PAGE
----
Byteside weekly - in the beginning...
Welcome, beta friends! As social media fades as a place for gathering as a positive community or to share ideas effectively as a publisher, it seemed worth exploring the idea of stepping back into a more controlled and direct environment – email!
Maybe everyone’s inbox is too full. Maybe email is where good ideas go to die. But maybe if I can curate a useful and interesting weekly newsletter that rounds up interesting stories about things I care about, and share my own work from across the various outlets and podcasts I’m producing work for… then maybe – just maybe – it’s a genuinely valuable thing to do for people.
As this is ‘Early Days’™ I’m eager for feedback. What do you find most useful or most interesting? Direct tips, useful links, positive stories, my reminder that new episodes of my podcasts exist… please open the email each week, think about what you actually think, and help me build a sense of what would be useful.
I bet most of you didn’t even read this top section anyway. Who *reads* email? If you do notice this, please reply with ‘banana’ in an email so I know you read it.
I’ll do a survey near the end of May to ask everyone to share some thoughts so I can refine how I put things together.
Carole Cadwalladr’s TED talk from last week is a must watch. A great summary of her work digging into how Facebook was used to tip the scales on Brexit, and the issue of having no visibility into who is being targeted by which messages - and Facebook’s refusal to share the evidence with investigators. This is the kind of article I have no doubt gets buried by Facebook’s algorithms, so sharing this via email feels far more effective.
Cadwalladr’s follow up article to the TED talk adds some fascinating info on the reaction, and other elements of the TED event that point to so much that is broken in Silicon Valley right now.
Food for thought
‘Kidfluencers’ are earning millions on social media, but who owns that money? Some parents are taking advantage of their kids by using them to make millions online and they think it’s no big deal.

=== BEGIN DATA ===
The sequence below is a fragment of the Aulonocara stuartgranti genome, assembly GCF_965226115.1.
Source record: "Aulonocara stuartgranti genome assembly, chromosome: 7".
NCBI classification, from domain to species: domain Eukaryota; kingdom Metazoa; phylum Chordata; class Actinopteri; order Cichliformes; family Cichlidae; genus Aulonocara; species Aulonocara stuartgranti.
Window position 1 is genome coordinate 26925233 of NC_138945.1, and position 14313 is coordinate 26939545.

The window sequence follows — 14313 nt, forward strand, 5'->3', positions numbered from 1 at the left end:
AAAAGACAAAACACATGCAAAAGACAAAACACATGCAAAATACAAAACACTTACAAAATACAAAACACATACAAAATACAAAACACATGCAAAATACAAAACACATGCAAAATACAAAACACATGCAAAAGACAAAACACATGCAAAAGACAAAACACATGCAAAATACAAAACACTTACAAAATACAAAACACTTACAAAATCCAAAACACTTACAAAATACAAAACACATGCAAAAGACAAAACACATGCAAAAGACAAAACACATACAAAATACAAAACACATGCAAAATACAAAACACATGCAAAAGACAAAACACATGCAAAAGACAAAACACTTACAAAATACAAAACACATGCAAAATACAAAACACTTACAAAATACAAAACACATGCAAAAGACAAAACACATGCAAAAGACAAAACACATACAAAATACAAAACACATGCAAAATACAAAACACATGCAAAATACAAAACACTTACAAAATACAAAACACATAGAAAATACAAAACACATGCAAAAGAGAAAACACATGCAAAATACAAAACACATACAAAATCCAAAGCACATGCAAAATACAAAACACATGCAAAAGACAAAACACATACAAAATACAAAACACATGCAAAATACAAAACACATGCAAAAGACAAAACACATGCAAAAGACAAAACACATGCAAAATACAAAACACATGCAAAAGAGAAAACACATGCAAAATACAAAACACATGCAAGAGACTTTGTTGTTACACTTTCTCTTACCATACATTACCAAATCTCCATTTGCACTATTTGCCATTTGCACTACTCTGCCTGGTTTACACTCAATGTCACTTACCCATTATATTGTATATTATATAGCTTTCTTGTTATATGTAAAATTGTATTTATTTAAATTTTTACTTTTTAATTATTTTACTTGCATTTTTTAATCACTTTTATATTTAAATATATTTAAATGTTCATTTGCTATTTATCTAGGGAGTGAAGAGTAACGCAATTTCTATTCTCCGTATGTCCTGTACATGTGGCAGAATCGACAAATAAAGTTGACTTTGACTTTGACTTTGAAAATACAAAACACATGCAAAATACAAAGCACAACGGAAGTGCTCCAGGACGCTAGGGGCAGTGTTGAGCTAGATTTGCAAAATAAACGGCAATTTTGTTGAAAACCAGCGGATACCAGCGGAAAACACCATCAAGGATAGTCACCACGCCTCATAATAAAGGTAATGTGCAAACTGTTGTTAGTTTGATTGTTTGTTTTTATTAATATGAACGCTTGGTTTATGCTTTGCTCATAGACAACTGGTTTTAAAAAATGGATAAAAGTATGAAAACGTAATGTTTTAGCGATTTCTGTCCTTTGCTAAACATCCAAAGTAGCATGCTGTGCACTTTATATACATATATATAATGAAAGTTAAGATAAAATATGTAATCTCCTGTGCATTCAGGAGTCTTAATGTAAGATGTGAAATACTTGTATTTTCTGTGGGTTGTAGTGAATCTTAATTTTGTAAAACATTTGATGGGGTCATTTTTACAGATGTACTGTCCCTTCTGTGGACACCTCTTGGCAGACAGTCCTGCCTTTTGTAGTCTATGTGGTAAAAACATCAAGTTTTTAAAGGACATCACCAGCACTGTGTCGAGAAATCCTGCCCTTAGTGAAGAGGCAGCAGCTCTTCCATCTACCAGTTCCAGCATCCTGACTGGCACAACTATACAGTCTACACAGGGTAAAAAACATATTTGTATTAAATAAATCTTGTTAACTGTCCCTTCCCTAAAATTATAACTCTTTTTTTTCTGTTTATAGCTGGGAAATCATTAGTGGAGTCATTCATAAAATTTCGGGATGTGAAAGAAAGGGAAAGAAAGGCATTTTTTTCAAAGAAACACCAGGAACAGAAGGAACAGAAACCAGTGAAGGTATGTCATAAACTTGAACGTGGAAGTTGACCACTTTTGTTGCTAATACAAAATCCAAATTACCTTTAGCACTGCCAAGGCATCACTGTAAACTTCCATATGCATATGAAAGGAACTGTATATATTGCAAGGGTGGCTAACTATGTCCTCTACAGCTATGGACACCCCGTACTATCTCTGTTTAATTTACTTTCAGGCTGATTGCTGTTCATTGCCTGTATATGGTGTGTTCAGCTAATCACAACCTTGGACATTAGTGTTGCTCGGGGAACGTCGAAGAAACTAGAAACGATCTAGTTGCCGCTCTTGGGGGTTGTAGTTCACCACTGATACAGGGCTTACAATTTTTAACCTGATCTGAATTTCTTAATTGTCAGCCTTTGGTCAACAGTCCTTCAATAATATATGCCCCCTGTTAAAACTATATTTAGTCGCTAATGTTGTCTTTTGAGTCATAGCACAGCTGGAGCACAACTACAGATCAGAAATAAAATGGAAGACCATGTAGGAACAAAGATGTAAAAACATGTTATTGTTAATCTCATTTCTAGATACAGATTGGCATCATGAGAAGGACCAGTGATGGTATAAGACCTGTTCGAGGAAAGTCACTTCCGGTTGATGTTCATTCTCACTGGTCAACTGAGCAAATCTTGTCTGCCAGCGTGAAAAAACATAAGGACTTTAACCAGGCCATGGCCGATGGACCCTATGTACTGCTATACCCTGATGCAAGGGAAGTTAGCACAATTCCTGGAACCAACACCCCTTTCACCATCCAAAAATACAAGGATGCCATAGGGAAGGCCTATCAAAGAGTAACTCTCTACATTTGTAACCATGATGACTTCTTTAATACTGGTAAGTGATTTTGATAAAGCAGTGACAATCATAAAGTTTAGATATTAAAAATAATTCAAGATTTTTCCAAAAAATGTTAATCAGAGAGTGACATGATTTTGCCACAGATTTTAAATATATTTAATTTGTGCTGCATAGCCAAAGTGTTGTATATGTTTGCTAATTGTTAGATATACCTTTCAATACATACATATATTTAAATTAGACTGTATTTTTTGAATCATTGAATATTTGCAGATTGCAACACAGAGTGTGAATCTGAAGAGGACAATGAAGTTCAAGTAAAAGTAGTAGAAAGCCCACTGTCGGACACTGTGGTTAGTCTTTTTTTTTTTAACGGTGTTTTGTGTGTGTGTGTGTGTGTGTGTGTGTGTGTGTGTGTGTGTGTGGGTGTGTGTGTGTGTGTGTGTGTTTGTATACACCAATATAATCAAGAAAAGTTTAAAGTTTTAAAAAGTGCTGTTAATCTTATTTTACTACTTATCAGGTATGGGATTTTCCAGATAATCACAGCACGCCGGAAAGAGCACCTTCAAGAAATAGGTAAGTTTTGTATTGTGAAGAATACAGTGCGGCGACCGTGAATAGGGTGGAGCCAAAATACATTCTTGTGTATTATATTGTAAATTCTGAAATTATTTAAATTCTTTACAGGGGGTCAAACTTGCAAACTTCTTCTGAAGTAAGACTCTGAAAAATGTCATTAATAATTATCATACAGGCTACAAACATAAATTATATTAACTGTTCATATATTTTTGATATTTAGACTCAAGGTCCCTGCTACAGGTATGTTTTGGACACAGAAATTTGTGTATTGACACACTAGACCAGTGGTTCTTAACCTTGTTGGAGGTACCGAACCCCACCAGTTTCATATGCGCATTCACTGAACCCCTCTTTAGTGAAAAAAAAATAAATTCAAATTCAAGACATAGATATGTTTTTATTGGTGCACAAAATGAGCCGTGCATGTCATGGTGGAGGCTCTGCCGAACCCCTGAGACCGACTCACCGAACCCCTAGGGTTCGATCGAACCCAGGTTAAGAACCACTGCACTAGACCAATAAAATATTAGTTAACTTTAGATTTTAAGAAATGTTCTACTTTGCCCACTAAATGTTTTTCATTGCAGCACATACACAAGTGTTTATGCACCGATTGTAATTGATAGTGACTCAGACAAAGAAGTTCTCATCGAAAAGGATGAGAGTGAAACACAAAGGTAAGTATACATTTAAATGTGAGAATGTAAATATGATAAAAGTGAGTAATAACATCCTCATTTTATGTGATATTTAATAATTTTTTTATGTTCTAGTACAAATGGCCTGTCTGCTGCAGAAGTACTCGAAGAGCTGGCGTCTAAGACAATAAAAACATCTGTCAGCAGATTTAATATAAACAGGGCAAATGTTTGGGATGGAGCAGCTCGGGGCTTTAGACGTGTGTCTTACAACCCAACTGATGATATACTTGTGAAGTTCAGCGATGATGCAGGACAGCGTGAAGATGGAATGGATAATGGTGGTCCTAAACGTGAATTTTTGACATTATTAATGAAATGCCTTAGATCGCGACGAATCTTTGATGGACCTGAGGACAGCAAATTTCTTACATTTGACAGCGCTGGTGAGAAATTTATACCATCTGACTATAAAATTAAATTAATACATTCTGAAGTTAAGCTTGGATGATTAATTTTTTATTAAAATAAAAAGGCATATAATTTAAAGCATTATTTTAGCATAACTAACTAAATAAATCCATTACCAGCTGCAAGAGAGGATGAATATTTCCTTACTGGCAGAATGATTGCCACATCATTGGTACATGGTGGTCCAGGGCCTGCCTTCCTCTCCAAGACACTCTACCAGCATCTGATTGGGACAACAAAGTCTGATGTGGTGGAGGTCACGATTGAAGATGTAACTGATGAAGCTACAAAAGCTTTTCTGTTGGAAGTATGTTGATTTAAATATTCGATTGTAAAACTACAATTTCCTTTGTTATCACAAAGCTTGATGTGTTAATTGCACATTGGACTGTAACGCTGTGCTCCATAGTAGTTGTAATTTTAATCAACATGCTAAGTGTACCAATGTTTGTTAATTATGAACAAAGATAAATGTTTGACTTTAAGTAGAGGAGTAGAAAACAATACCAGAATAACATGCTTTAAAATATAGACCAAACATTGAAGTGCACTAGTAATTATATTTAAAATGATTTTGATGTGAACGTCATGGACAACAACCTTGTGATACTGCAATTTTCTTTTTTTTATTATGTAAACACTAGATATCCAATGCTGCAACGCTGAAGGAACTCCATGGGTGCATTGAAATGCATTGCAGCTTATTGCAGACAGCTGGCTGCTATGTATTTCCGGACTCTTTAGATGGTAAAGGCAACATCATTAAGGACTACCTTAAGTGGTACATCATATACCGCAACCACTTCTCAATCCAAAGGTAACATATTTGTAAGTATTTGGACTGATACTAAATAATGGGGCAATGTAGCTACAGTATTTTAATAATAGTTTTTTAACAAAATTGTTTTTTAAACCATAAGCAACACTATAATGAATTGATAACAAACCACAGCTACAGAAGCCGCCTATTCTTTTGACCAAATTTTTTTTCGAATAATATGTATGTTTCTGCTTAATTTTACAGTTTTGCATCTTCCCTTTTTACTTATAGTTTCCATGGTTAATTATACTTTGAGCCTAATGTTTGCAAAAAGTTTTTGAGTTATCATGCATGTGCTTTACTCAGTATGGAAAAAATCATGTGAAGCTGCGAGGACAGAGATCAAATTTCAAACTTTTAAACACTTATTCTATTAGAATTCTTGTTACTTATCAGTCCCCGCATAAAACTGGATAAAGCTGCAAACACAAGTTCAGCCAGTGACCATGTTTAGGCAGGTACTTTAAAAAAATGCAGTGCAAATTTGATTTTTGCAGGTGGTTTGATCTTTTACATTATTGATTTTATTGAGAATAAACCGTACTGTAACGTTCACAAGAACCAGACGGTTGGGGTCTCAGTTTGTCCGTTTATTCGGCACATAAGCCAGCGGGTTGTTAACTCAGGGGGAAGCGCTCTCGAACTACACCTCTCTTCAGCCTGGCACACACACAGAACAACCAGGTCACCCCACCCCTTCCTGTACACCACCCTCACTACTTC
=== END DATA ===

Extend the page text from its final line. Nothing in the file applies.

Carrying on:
Imagine if the user was the primary recipient of online ad revenue? An interesting concept from a company whose browser protects your privacy in part by blocking other ads, but now offers to replace them and pay you the lion share.
A drone company, Wing, is now officially an airline.
My latest podcasts
On a recent trip through London I interviewed the Australian who founded one of the world’s biggest esports teams, FNATIC.
There’s a lot wrong with game culture that makes it a toxic boys’ club. We discuss the path to helping everyone have fun pursuing competitive gaming and what we can all do to get to that goal faster.
I chat with an expert about whether passwords are here to stay and what we can do to make sure we manage them better while we’re stuck with them.
Not the latest episode, but the previous one with some heightened value thanks to an interview with two of the designers behind the game. Check it out.
My other recent stories
As esports take off in Australia, a band of professional streamers have emerged who earn good money from playing games as their fans tune in online.
We’ve got fingerprints and facial recognition, so why haven’t we got rid of passwords yet? It’s not that simple.
Just take a look at these night shots (compared with the latest iPhone XS) and prepare to pick your jaw up off the floor. This camera finds light you don’t even realise a camera could ever find.
Other cool stories
Ahead of the 30th anniversary of Nintendo’s Game Boy, we look back at how Nintendo of America brought the handheld itself, as well as Tetris and Pokémon, to the U.S. audience.
AI is capable of making music, but does that make AI an artist? The word “human” does not appear at all in US copyright law, and there’s not much existing litigation around the word’s absence. This has created a giant gray area and left AI’s place in copyright unclear.
Just because something seems like it *should* be trustworthy because how could something so sensitive be treated so poorly… research shows 33 of 36 apps that are meant to treat addiction, depression and other serious problems are leaking private data.
Curated news and insights on tech, science and digital culture.
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